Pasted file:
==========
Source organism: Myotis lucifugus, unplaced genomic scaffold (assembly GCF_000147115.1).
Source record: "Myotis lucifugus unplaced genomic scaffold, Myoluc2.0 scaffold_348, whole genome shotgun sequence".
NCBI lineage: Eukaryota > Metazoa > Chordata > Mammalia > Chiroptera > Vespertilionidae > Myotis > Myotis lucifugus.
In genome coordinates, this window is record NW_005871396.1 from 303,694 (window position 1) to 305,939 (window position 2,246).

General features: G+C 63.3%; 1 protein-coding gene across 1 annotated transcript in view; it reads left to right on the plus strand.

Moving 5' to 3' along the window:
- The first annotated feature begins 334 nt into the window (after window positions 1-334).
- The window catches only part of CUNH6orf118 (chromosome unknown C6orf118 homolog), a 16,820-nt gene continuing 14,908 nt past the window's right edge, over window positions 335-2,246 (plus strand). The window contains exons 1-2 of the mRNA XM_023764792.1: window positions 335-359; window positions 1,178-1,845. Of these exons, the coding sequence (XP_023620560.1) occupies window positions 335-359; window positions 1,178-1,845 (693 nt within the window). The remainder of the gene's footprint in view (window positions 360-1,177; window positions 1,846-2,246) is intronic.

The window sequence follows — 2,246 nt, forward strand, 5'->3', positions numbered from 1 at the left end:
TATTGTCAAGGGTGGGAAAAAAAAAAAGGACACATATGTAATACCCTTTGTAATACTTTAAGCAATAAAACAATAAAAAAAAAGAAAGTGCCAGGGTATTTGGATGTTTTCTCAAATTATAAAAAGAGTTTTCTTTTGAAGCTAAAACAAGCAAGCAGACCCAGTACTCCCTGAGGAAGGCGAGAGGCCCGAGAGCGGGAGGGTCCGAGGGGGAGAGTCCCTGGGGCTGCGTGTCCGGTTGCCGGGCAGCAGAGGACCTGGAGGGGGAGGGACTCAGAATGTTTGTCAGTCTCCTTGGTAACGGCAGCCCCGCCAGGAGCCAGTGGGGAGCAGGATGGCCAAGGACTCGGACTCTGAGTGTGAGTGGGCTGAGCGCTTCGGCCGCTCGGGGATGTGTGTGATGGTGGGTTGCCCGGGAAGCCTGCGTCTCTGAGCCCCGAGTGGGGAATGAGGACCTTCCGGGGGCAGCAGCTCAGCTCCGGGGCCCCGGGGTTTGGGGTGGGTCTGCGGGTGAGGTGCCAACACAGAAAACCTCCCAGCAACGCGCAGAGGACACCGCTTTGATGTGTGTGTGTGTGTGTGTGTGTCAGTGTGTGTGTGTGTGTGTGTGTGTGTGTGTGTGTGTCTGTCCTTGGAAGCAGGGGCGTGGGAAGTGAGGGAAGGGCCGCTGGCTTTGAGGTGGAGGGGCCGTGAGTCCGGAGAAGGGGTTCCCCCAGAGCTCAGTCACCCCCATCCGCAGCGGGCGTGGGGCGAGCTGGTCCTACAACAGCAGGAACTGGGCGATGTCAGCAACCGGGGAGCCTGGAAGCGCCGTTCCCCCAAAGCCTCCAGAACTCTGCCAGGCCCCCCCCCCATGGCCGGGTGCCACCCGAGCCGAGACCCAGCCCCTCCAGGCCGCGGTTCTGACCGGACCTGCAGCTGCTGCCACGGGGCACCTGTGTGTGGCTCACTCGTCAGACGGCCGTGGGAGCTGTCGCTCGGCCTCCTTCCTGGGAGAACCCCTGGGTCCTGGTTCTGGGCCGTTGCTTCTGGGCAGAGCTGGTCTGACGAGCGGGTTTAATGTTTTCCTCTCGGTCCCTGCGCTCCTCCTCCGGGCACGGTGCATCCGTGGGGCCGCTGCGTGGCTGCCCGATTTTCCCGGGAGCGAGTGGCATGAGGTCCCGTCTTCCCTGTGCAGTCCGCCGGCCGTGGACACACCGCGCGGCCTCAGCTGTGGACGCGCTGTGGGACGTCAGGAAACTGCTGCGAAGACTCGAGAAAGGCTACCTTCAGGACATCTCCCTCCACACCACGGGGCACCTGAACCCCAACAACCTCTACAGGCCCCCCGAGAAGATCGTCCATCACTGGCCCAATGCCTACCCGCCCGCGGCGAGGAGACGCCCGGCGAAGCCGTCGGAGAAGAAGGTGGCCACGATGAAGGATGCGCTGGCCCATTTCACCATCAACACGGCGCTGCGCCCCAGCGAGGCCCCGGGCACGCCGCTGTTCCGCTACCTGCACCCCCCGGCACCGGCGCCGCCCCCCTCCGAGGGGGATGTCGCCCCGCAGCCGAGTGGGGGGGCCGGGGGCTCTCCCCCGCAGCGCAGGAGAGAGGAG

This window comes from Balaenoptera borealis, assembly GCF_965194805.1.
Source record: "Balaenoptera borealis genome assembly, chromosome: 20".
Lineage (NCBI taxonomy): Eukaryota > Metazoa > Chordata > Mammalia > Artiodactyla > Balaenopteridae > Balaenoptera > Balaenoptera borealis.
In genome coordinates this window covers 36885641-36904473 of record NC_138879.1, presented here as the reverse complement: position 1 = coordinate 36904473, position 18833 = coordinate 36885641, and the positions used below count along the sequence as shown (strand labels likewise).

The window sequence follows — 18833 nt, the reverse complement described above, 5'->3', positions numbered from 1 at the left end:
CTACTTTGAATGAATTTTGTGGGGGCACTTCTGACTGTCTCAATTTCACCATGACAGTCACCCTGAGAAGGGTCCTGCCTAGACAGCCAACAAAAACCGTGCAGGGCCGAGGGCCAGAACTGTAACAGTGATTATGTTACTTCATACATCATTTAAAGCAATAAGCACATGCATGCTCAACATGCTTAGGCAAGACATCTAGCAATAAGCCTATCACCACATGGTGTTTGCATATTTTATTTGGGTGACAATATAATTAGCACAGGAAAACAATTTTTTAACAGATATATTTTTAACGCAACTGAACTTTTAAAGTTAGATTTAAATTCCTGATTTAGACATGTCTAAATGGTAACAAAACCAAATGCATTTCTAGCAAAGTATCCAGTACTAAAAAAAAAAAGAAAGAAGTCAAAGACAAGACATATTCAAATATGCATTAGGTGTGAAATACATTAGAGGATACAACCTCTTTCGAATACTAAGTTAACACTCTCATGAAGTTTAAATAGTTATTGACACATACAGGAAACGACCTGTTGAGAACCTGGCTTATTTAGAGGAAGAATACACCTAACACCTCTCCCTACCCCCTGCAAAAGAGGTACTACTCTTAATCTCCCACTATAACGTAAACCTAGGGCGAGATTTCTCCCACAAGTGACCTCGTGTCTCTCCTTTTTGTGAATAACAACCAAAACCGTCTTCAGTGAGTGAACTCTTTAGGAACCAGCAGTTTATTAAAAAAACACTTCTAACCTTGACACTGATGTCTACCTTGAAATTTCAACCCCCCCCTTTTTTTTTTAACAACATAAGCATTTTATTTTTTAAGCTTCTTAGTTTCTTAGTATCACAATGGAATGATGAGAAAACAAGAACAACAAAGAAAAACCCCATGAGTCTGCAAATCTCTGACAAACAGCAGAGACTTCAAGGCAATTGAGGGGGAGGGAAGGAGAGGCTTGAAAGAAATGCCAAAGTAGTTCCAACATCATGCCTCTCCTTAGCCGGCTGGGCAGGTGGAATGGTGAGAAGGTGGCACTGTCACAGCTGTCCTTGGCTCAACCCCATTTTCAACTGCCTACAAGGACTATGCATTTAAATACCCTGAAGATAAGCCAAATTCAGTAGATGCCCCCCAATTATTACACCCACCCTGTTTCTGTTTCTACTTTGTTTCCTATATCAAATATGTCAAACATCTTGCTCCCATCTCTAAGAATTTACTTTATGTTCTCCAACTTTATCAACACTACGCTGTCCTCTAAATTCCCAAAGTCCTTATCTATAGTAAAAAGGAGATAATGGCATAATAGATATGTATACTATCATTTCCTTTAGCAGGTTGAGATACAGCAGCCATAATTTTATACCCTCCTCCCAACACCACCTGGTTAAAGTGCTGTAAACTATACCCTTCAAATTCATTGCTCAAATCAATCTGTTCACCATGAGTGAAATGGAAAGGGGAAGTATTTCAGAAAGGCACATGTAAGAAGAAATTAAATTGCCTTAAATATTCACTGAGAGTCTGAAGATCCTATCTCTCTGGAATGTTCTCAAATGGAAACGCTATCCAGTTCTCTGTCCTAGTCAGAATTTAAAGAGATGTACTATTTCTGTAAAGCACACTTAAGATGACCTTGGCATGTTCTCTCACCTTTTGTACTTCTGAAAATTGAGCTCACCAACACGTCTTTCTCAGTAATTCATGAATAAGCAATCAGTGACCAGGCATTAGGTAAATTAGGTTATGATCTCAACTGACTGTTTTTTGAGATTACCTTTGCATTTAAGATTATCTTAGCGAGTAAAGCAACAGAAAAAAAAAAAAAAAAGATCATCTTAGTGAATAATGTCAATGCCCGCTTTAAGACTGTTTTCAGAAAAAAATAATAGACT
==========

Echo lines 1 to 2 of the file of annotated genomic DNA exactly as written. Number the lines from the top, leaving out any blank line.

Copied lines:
Source organism: Myotis lucifugus, unplaced genomic scaffold (assembly GCF_000147115.1).
Source record: "Myotis lucifugus unplaced genomic scaffold, Myoluc2.0 scaffold_348, whole genome shotgun sequence".